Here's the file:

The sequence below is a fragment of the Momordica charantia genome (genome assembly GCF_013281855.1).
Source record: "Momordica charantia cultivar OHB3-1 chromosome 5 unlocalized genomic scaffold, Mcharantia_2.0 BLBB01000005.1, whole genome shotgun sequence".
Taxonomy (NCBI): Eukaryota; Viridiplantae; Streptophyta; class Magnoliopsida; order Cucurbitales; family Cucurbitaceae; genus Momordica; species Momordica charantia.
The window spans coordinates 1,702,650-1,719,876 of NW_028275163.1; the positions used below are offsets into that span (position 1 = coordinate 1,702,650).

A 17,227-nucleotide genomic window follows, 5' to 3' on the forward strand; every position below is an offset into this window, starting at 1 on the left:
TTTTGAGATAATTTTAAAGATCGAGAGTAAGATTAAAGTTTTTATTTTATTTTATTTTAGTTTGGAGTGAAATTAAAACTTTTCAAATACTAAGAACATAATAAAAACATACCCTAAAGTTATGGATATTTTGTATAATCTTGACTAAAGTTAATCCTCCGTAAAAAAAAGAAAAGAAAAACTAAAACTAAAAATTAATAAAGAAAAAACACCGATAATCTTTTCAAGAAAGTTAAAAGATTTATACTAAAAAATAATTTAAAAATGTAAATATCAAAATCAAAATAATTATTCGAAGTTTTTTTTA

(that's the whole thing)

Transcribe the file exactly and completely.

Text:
The sequence below is a fragment of the Momordica charantia genome (genome assembly GCF_013281855.1).
Source record: "Momordica charantia cultivar OHB3-1 chromosome 5 unlocalized genomic scaffold, Mcharantia_2.0 BLBB01000005.1, whole genome shotgun sequence".
Taxonomy (NCBI): Eukaryota; Viridiplantae; Streptophyta; class Magnoliopsida; order Cucurbitales; family Cucurbitaceae; genus Momordica; species Momordica charantia.
The window spans coordinates 1,702,650-1,719,876 of NW_028275163.1; the positions used below are offsets into that span (position 1 = coordinate 1,702,650).

A 17,227-nucleotide genomic window follows, 5' to 3' on the forward strand; every position below is an offset into this window, starting at 1 on the left:
TTTTGAGATAATTTTAAAGATCGAGAGTAAGATTAAAGTTTTTATTTTATTTTATTTTAGTTTGGAGTGAAATTAAAACTTTTCAAATACTAAGAACATAATAAAAACATACCCTAAAGTTATGGATATTTTGTATAATCTTGACTAAAGTTAATCCTCCGTAAAAAAAAGAAAAGAAAAACTAAAACTAAAAATTAATAAAGAAAAAACACCGATAATCTTTTCAAGAAAGTTAAAAGATTTATACTAAAAAATAATTTAAAAATGTAAATATCAAAATCAAAATAATTATTCGAAGTTTTTTTTA